Wounded by Jasinda Wilder

Wounded

From goodreads: War has taken everything from me. My family. My home. My innocence. In a country blasted by war and wracked by economic hardship, a young orphan girl like me has very few options when it comes to survival. Thus, I do what I must to live, to eat, and I try very hard to not consider the cost to my soul. My heart is empty, and my existence brutal. 

The one impossibility in my life is love.

And then I meet HIM.

War is hell. It takes a chunk out of a man’s very soul to do the kinds of things war demands of you. You live with fear, you live with guilt, and you live with nightmares. If you haven’t been through it, there’s no understanding it. War leaves no room for love, no room for tenderness or softness. You gotta be hard, closed off, and ready to fight every moment of every day. Lose focus for a split second, and you’re dead.

Now the only thing that can save me is HER.

I wanted to really love this book because of the subject matter.  I hadn’t read any books that were set during the Iraqi war and I was completely intrigued.  However, after I finished reading Wounded, I felt disappointed because this book could have been powerful and the love story could have been amazing.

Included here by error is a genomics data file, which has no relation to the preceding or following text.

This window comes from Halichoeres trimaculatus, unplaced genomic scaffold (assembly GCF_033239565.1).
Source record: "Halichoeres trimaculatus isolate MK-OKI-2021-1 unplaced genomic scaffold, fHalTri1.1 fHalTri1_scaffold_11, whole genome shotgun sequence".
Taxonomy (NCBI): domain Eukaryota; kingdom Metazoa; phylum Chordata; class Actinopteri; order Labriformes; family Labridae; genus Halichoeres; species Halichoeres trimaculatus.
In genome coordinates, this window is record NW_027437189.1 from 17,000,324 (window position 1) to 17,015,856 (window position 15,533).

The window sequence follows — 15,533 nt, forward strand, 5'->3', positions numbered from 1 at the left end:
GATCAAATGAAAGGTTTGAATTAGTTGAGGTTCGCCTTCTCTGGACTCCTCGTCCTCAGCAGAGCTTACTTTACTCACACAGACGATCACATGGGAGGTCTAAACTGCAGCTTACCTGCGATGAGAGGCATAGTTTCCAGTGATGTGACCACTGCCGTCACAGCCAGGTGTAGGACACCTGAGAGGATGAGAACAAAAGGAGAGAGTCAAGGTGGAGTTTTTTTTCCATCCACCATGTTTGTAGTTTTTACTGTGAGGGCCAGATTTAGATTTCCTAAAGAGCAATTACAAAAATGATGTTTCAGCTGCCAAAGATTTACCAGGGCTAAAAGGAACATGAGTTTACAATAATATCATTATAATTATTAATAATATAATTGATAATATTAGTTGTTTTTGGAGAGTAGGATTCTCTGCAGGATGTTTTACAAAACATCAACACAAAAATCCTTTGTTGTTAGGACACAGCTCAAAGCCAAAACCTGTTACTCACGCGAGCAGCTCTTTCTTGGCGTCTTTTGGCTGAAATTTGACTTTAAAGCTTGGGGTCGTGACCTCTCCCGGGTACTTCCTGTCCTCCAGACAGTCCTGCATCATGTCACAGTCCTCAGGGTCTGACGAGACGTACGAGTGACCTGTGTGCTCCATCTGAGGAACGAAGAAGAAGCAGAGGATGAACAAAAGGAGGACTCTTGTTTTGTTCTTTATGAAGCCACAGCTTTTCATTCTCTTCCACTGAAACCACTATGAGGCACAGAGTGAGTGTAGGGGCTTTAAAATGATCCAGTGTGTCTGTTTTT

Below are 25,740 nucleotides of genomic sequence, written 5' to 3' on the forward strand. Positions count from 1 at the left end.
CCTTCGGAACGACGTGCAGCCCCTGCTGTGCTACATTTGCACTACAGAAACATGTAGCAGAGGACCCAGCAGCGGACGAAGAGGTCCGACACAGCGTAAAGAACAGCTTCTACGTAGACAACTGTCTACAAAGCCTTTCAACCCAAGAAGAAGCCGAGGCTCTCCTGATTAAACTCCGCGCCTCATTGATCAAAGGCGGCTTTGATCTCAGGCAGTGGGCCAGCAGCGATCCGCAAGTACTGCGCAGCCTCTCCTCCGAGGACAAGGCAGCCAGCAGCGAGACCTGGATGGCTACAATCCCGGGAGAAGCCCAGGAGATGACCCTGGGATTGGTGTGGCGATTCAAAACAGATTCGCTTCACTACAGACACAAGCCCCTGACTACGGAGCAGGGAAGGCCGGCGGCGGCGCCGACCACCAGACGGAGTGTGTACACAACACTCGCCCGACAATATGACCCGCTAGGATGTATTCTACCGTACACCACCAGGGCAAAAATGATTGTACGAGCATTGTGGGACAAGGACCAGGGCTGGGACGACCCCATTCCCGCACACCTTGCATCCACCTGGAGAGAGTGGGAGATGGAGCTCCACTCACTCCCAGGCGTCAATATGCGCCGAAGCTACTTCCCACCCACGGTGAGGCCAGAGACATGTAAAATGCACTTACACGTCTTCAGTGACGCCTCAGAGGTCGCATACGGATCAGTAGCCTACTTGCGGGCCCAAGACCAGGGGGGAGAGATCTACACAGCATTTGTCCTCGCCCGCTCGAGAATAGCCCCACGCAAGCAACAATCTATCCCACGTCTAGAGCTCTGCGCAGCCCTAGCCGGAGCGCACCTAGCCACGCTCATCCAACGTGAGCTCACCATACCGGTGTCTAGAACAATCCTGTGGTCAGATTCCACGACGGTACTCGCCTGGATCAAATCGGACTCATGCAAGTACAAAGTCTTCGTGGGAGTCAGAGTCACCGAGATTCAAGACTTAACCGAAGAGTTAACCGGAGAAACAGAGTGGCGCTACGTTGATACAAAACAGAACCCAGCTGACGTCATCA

My concerns with the overall story was the life of Rania didn’t feel genuine and her voice seemed very much American, not one of an Iraqi woman.  My other huge concern was where she worked, in a Mosque. Could that happen? Maybe.  I certainly don’t know much about life in a Muslim war-torn country but it seems highly unlikely that one would able to perform that kind of work in a Mosque.  Even Raina’s love/hate relationship with Allah seemed one-dimensional.  I guess the bottom line is, it didn’t feel genuine even though I have very little knowledge on the Muslim religion.

Hunter is the perfect Hollywood hero but if you are that badly injured how can you possibly be turned on???  The relationship between Hunter and Raina seemed rushed, causing it to seem, I don’t know…not believable. Sometimes the best romance stories are the ones that are slow building with an attraction that’s palpable and that’s what I wanted for Hunter and Raina.

This book did the 3 and 2 star dance and ultimately I decided on 3 stars because of the simple fact that there were things that I thought were great.  The language barrier moments felt completely authenticate and I enjoyed them thoroughly.  The way they taught each other words in order to communicate was absolutely heartwarming and the love story itself is sweet even though I wanted it to be amazing.

While this book didn’t WOW me, it just may impress you as it did for plenty of other readers.  So if you need a steamy romance…this book has your name on it! ;)

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Comments

  1. says

    This is what sometimes makes books set in other countries so hard to read – the fact that the characters who aren’t supposed to be Western still feel like they are.

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